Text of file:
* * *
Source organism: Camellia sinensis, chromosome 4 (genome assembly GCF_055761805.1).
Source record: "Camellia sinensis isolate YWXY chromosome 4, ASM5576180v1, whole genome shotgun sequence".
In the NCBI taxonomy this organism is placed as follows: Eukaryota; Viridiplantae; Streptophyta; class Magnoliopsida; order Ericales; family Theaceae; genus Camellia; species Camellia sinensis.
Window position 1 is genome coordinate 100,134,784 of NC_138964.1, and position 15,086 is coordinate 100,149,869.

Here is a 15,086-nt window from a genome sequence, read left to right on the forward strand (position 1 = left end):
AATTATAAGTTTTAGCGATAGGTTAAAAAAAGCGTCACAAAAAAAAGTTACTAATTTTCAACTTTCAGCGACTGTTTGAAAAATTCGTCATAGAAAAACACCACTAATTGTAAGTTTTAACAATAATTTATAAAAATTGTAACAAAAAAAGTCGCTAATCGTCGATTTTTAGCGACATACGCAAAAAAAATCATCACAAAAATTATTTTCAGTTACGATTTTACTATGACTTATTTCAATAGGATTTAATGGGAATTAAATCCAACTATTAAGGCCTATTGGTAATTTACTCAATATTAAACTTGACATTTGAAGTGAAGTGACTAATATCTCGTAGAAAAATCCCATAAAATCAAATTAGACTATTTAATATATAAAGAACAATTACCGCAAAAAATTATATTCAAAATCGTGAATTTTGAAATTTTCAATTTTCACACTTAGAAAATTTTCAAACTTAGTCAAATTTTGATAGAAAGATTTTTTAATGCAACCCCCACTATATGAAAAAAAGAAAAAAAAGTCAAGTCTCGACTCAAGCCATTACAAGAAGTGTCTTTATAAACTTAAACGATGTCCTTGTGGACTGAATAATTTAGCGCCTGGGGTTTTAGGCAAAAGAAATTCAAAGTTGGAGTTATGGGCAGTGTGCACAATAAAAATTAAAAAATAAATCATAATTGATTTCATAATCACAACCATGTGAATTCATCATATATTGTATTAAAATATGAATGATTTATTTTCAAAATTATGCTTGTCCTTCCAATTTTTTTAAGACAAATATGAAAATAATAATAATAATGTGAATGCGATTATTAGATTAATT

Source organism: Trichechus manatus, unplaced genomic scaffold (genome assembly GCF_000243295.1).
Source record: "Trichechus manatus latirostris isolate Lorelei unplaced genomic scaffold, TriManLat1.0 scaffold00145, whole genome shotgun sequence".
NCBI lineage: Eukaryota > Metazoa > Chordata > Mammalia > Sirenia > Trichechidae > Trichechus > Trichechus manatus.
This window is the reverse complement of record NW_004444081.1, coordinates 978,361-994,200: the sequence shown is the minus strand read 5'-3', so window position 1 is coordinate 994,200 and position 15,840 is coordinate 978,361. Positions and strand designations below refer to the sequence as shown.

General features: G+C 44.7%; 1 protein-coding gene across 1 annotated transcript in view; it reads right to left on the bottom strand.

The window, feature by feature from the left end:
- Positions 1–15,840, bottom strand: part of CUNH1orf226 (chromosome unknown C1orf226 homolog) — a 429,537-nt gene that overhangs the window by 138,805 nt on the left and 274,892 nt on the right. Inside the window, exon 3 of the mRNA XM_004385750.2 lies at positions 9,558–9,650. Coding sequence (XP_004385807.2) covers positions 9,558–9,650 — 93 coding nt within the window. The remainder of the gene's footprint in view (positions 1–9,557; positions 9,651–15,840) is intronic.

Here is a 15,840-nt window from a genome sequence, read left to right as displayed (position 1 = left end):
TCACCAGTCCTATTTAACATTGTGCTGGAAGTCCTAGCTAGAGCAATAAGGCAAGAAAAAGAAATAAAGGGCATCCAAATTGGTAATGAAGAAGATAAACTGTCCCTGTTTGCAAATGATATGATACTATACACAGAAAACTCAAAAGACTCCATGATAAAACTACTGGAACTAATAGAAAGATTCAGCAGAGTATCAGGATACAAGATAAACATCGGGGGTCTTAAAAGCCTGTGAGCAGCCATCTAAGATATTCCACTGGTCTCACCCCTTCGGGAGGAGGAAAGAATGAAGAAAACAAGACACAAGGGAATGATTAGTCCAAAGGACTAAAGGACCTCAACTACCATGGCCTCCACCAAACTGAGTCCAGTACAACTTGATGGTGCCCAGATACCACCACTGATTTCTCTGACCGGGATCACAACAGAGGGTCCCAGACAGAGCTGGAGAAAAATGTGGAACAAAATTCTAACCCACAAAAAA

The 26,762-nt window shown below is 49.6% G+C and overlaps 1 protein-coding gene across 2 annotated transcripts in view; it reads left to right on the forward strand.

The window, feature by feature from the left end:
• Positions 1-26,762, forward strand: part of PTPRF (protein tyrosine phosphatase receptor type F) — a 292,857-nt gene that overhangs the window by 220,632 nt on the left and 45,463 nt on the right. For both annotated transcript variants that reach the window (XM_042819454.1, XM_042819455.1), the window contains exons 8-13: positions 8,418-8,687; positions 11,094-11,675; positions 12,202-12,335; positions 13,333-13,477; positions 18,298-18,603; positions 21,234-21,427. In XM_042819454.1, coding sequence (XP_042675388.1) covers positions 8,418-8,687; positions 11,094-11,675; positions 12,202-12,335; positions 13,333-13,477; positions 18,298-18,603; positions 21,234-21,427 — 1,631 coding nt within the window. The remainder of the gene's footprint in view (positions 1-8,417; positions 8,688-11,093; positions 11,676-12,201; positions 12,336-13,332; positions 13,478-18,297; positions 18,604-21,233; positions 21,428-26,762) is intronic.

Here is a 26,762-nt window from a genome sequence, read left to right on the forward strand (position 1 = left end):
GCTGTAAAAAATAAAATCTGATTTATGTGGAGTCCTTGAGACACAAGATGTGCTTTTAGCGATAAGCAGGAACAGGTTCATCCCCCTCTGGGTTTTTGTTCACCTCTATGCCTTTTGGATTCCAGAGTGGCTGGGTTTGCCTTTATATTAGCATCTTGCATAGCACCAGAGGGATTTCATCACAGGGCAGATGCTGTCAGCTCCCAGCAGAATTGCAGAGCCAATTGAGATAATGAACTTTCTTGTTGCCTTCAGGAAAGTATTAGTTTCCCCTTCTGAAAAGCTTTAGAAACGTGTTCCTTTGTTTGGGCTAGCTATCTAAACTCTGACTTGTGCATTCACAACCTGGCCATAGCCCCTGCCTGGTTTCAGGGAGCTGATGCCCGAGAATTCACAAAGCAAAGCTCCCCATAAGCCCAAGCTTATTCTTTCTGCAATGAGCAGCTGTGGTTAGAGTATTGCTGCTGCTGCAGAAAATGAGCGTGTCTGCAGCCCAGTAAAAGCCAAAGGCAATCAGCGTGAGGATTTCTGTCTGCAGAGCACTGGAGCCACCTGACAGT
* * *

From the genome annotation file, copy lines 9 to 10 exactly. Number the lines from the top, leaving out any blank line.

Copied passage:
NCBI lineage: Eukaryota > Metazoa > Chordata > Mammalia > Sirenia > Trichechidae > Trichechus > Trichechus manatus.
This window is the reverse complement of record NW_004444081.1, coordinates 978,361-994,200: the sequence shown is the minus strand read 5'-3', so window position 1 is coordinate 994,200 and position 15,840 is coordinate 978,361. Positions and strand designations below refer to the sequence as shown.